A Novel Approach to Tackling Depression in People with Limb Loss

May 19, 2015

Prosthetists, says Stephen Wegener, are in the ideal position to increase patients’ awareness of depressive symptoms and provide referral to local resources.

Prosthetists, says Stephen Wegener, are in the ideal position to increase patients’ awareness of depressive symptoms and provide referral to local resources.

Of the 2 million people in the U.S. who have had an amputation, approximately 25 to 30 percent will develop clinical depression at some point in their lifetime. Well aware of this phenomenon, Stephen Wegener has been helping patients manage the emotional and physical adaptation following amputation. In 2006, he collaborated with a team of colleagues from the Johns Hopkins Bloomberg School of Public to develop PALS — Promoting Amputee Life Skills — a 10-week group course that empowers those with the limb loss through the learning of coping skills, problem solving and goal setting.

Wegener, who directs the Johns Hopkins Division of Rehabilitation Psychology and Neuropsychology, says that while most people cope well with limb loss, “our research has shown that many individuals with limb loss do experience depression and do not get the help they need to manage their emotional distress.”

To address this deficit in care, Wegener and colleagues at the Amputee Coalition — the nation’s largest consumer organization for people with limb loss — have identified what they believe may be a novel and untapped professional community to help depressed patients with limb loss recognize their symptoms and access resources.

“It’s the prosthetist who often has an ongoing relationship with patients over the course of their lives and sees them on a regular basis,” says Wegener. “So if we provide prosthestists with the tools and training to screen patients for depression and make referrals to local resources, more patients can get the help they need.”

Working with the Amputee Coalition and prosthetic practices, including prosthetist Mark Hopkins at the Johns Hopkins Orthotics and Prosthetics Clinics, the research team obtained support from prosthetic services leaders Hanger Orthopedic Group Inc. and Ossur, as well as from individual philanthropy to develop and evaluate an approach called the Improving Well-Being Program.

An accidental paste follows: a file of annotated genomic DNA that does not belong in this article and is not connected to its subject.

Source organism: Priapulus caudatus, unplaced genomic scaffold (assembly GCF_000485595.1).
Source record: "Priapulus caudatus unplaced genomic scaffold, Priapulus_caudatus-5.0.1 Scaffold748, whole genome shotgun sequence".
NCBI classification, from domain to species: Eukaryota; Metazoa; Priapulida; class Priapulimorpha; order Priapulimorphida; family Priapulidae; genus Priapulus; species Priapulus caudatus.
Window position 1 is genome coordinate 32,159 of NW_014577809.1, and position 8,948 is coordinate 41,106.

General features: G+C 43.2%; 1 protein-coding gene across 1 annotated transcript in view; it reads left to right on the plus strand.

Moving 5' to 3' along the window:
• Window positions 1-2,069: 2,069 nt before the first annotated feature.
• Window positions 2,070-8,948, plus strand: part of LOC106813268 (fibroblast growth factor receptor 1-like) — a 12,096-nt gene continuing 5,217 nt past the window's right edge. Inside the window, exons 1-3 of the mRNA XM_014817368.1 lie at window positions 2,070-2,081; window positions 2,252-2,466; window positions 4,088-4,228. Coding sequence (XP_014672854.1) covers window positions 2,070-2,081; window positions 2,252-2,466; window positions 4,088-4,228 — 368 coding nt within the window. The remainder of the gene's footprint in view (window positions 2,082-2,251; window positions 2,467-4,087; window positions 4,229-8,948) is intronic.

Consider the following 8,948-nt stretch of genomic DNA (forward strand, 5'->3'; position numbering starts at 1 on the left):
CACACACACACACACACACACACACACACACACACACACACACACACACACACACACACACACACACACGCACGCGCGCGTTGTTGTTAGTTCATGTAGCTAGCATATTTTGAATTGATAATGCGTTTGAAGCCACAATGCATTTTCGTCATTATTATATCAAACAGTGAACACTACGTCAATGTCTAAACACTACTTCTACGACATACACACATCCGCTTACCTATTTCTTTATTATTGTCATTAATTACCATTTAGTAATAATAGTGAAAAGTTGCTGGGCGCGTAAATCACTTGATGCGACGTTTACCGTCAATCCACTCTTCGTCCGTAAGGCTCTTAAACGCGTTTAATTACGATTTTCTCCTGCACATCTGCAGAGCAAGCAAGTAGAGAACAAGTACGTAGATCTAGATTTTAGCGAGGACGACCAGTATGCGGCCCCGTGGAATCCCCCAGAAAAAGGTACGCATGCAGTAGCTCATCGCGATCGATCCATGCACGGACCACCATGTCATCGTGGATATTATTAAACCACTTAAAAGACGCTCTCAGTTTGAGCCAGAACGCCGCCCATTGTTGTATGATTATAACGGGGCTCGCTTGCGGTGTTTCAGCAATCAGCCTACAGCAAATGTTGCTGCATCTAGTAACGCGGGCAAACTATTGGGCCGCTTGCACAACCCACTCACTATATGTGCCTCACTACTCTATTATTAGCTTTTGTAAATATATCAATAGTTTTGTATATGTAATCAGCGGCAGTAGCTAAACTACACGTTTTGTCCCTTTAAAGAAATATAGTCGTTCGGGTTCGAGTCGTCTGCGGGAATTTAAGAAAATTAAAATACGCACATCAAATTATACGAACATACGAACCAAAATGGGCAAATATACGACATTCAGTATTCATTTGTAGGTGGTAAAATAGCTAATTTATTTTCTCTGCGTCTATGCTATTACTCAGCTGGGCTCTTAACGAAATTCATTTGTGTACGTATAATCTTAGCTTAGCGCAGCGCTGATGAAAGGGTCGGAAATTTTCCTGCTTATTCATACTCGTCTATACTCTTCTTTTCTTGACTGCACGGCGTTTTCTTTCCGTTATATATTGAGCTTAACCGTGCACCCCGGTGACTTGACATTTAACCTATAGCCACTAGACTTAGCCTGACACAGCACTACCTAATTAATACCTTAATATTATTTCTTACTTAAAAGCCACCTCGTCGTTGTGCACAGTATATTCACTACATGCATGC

An initial pilot project at three prosthetic offices demonstrated the feasibility of prosthetists taking a role in providing depression and well-being screening, says Wegener. Then, the prosthetists were able to offer recommendations for boosting well-being, as well as a customizable resource brochure to lead these patients to local mental health experts. The pilot study indicated that both patients and prosthetists were highly satisfied with the program and saw it as an appropriate component of the patient-provider relationship.

With additional support from the initial funders, a larger demonstration project is underway at six prosthetic practices throughout the country to determine if the Well-Being Program results in improved utilization of resources and higher satisfaction with prosthetic staff. 

Considering that some 185,000 people undergo amputation every year, says Wegener, teaching prosthetists how to help patients recognize and find help for depression can go a long way in improving these individuals’ daily lives.

Learn more about the study: bit.ly/amputeecoalitionstudy; to see a case presentation, visit hopkinsmedicine.org/restore/limb-loss.

 


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